The absence of recent news relevant to our humble blog will not hold your Curmudgeon back from his duties. We’ll take advantage of this lull to inform you about some Christmas gift ideas from the Dark Side (i.e., the pre-Enlightenment era).
Over at the creationist blog of the Discoveroids they have a post about Twenty Intelligent Design Resources: A Christmas Shopping List. We know you’ve been waiting for us to explore that cesspool. It starts with this:
It’s never too early to start shopping. What do you get for the person who has everything — everything, that is, except for a complete library of intelligent design-related resources in various media? Behold, the answer to your question, grouped by categories:
Grouped by categories? We hadn’t realized that the library category of “Pseudo-scientific Hogwash” had sub-categories. The Discoveroids seem to think so. Their first group is — brace yourself — it’s labeled “Science.” The leading item listed in that group is Stephen Meyer’s latest book (about which see Stephen Meyer: “I Don’t Use God of the Gaps”).
That’s immediately followed by two — yes, two! — books co-authored by Casey. Regarding Casey’s second tome, see Casey’s New Book!
There’s more in the “Science” category, which you can explore at your leisure. Then they have groupings for “Faith and Worldview,” followed by “History, Culture, and Philosophy,” and their last cluster of offerings is “Films.” Leading that group of items is Ben Stein’s trash documentary, Expelled.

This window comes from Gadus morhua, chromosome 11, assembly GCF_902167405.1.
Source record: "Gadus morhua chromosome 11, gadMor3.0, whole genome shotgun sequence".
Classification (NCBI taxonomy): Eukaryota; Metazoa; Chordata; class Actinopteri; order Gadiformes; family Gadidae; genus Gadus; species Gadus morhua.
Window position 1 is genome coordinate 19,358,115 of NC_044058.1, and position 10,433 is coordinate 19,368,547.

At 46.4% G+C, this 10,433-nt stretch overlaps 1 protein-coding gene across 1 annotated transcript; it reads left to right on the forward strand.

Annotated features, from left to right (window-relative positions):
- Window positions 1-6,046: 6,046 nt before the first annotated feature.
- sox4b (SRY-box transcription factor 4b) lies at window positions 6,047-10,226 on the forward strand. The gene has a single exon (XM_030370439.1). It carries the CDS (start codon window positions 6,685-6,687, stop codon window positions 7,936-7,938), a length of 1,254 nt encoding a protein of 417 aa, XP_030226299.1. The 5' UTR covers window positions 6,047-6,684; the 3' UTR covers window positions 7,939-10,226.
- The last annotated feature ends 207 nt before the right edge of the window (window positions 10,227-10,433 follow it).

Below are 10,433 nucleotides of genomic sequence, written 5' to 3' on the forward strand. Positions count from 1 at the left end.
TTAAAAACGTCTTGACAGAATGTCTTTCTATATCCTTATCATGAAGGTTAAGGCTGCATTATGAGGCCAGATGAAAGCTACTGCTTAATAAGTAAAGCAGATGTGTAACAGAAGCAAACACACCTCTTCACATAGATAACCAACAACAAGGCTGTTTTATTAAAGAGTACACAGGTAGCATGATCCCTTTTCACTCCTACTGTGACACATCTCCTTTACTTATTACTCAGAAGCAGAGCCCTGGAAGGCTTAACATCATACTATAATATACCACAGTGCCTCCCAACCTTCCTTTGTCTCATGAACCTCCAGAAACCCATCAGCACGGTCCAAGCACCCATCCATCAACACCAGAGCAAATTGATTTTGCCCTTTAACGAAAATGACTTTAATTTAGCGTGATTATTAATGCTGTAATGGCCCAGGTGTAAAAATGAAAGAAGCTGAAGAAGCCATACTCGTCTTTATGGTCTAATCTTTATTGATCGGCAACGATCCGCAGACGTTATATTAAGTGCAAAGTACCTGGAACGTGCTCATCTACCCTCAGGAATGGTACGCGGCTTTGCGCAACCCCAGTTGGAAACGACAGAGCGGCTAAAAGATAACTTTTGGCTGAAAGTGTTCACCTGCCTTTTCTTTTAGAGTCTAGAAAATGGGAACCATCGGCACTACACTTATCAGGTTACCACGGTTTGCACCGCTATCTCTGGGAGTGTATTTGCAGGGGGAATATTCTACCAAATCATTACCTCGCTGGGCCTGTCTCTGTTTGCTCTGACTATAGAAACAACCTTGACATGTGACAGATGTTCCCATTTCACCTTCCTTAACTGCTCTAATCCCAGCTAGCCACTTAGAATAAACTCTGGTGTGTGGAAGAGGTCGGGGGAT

We always like to take note of what isn’t there, because that can be revealing. There’s one book the Discoveroids used to promote, but which hasn’t been seen on their website for the past few years. It’s been “expelled,” so to speak. What book is that? Surely you remember Of Pandas and People. In Orwellian Newspeak, it’s now an unperson.
Although they never talk about Pandas any more, except when criticizing the landmark opinion of Kitzmiller v. Dover Area School District, references to it can still be found in some of their older articles. See, for example: Banned Book of the Year: Of Pandas and People, a 2006 post by John West (Westie). Here’s a 1997 article by Jonathan Wells they haven’t yet scrubbed: Evolution and intelligent design. Pandas is mentioned in footnote #8, which elaborates on this statement: “So some aspects of living things are plausibly explained as the result of design, and inferences to design can be as scientific as other kinds of inferences.” Wells’ footnote says:
For a more extensive treatment of design in biological origins, see Of Pandas and People …
This visit to the Discoveroids’ shopping sinkhole is not merely an exercise in entertainment, dear reader. There’s a serious side to this information. We suggest that you print out their article, because one day it might be useful. Useful? Yes, there are two possibilities. First, when one of their other titles suffers the fate of Pandas, you’ll have evidence of how they once embraced it. And second, it’s a handy checklist to consult when reviewing the texts used or recommended by your local school system. If any of those books are also on the Discoveroids’ list … well, you’ll know what to do.
There’s also the possibility of using the Discoveroids’ list as a source of gifts for your crazy uncle, but you’ll have to decide if you want to encourage him and at the same time reward the publishers who offer such material. We suggest that instead of a Discoveroid book you should give your uncle a fruitcake. It’s seasonal, edible, and he’ll never understand the irony.
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